The Weinviertel (Wine Quarter) is the largest wine-growing region in Austria.
It's really an archipelago of wine islands set in the middle of a vast, rolling farmland. You can drive in it for many miles and never see a single vine. Then suddenly there will be, surrounding a village, nothing but vines. Roschitz is one such vine island in the Western Weinviertel. A tiny village about five miles from the Czech border, without a single restaurant, it's as quiet as a hamlet can be. But there is a long Kellergasse, a narrow lane with wine cellars dug into the earth on either side. Most of these are simple cellars for private use, but at least one of them is quite special. This is Pollerhof. Erwin Poller is a one-man operation. While Erwin has always worked following biological principles, he decided to obtain certification as an organic producer and is currently in transition and fully certified in 2021. Wines are vinified mostly in stainless steel using his own yeast culture, developed over the years. Soils are very complex. The Galgenberg, for instance, is mostly loess with chalk and granite below. There is a virtual swirl of minerals in a number of the vineyards, all of which contribute to the unique flavors of his wines. certified organic (bio) and comes from a mix of soils, dominated by Loess over chalk and granite.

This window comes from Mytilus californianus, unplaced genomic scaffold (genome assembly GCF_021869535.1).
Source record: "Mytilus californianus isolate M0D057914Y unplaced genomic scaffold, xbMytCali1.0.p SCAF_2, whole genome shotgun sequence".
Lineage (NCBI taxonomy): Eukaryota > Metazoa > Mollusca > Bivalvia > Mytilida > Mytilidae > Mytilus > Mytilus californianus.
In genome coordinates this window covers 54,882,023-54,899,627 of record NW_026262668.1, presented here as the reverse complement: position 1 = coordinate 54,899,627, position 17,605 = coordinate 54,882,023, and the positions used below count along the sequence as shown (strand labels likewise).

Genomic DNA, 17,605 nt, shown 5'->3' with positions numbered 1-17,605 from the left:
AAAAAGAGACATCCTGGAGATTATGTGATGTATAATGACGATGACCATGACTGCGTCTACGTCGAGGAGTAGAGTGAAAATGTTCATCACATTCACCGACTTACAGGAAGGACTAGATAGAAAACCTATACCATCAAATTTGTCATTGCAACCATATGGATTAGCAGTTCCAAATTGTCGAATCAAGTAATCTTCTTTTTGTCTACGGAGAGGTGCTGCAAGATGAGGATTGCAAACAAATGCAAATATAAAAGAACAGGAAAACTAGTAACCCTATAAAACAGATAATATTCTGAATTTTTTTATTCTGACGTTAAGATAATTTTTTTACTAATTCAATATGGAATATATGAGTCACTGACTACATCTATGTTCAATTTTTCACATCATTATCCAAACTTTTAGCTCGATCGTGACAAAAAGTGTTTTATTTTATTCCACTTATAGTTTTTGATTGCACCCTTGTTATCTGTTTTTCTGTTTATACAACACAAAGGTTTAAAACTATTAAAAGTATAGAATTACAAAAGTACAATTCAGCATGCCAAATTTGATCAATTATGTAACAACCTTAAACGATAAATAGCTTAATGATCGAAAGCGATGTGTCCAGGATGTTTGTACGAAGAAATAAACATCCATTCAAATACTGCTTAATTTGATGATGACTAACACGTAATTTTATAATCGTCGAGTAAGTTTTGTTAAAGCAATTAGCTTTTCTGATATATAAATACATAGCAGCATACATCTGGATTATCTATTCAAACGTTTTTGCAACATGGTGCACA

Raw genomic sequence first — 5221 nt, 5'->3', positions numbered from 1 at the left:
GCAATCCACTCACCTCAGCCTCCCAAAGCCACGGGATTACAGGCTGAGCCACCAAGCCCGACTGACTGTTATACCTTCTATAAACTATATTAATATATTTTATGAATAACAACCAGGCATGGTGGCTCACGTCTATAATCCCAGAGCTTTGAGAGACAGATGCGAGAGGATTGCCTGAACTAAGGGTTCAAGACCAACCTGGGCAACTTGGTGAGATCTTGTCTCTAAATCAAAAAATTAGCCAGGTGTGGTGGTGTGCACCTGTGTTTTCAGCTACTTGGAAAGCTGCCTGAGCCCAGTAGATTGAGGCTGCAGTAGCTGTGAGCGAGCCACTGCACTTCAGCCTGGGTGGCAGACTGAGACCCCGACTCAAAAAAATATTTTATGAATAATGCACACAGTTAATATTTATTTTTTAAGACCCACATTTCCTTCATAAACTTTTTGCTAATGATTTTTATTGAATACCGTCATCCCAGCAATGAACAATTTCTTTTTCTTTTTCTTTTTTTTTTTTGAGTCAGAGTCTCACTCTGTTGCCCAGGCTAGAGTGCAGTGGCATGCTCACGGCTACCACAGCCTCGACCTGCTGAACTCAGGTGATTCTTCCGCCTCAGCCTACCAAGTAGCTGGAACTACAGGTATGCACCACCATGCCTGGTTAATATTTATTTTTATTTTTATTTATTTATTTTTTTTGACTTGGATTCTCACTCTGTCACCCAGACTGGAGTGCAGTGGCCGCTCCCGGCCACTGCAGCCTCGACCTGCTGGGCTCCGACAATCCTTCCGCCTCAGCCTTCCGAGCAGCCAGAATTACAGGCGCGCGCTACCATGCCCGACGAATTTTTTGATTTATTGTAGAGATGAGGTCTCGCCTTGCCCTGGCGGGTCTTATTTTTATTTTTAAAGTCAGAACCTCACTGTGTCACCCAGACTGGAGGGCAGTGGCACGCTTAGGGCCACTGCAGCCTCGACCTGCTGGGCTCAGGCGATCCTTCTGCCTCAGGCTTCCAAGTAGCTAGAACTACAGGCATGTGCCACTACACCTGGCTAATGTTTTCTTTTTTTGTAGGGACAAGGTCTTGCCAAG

Erwin Poller has a group of small vineyards that he calls the aromatics: Sauvignon Blanc, Gelber Muskateller, Traminer, and others. He produces difficult-to-obtain bottlings of each. This wine is a blend of the three: Sauvignon Blanc (65%), Gelber Muskateller (30%), and Traminer (5%).
Erwin Poller discovered that a local industrial chicken farm disposes of chickens of a certain, less productive age by gassing them. Appalled Erwin hatched a plan to give some chickens a second life in his vineyards: a built a portable chicken cube that allowed him to change the area of increased fertilization by way of chicken poop and deployed it in a vineyard that was to become known as the Huhnerweingarten (Chicken VIneyard). Here an even mix of granite and loess allows for the best of both scenarios, with elegance and definition from the granite's influence and fruit and body from the more fertile layer of loess.